But then I put my cynical business-person hat on and I realize that they want remote control of your devices to be a "premium feature", and they haven't figured out how to make that a reality yet, so you get nothing.

    Wonder how small I can make an IR emitter that attaches via micro-usb...
    Reply
  • iannet - Sunday, December 12, 2010 - link

    The Nokia N900 has a IR port, and it also has a great UI. I have one and love it. It even has better integration with Google Talk than Android; GTalk Voice and Video chat are supported by the built-in chat software. Reply
  • TareX - Sunday, December 05, 2010 - link

    Yeah you see but "waiting" now -as the best advice- is different than "waiting" for better technology in general.

    I mean, these coming few weeks, stores and carriers will want to get rid of all heir old-gen hardware before the new gen rolls (Tegra 2, Orion...etc)

    We're talking about a leap in battery life, performance, and general capabilities in mobile phones. The worst time to buy a current gen phone is when the new gen is days away (unless you're looking for the best price).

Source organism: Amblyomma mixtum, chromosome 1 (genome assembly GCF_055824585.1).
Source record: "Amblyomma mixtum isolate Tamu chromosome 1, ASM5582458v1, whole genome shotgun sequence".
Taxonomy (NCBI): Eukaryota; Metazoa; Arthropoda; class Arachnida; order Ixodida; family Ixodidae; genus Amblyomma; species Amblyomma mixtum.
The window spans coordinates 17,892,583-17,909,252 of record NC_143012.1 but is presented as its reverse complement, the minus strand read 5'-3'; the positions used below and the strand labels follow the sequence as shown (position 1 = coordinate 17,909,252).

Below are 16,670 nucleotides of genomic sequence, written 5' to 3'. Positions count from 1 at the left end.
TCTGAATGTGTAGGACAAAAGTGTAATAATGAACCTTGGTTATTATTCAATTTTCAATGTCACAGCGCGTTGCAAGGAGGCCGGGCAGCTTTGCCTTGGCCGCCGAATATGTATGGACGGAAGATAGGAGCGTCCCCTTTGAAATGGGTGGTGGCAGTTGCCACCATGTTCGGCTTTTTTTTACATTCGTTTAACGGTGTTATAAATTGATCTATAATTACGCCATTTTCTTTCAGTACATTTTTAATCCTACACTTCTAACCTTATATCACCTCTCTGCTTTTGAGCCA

Reply
  • blueboy_10 - Thursday, December 23, 2010 - link

    Totally agreed. Why the hell get an Android phone now when you can get the lastest cutting-edge tech for a smartphone just mere months away. IMO, I wouldn't waste $200 on an Android phone, and then shell out another $200-250 for another phone 6 months down the road. Just doesn't make sense, but if I'm not tech-savvy, then I guess these phones will do. Just my 2 cents. - BLUEBOY Reply
  • Marvel soniya - Thursday, July 11, 2013 - link

    I can provide smartphone APQ451W+ at only USD129.0, it is Quad core ,MOQ is 5K, without sample on hand .
    Another new model APB401W+ at only USD68.0, it is Dual core, using public housing, MOQ 3K .
    Marvel Electronics Limited
    Phone: 86-13058001063
    Fax: 0755-8318 7023-639
    E-mail: soniya.huang@marvelelectronics.com
    MSN: soniya.huang@hotmail.com
    Skype: soniya.marvelelectronics
    Website: www.marvelelectronics.com.hk
    Reply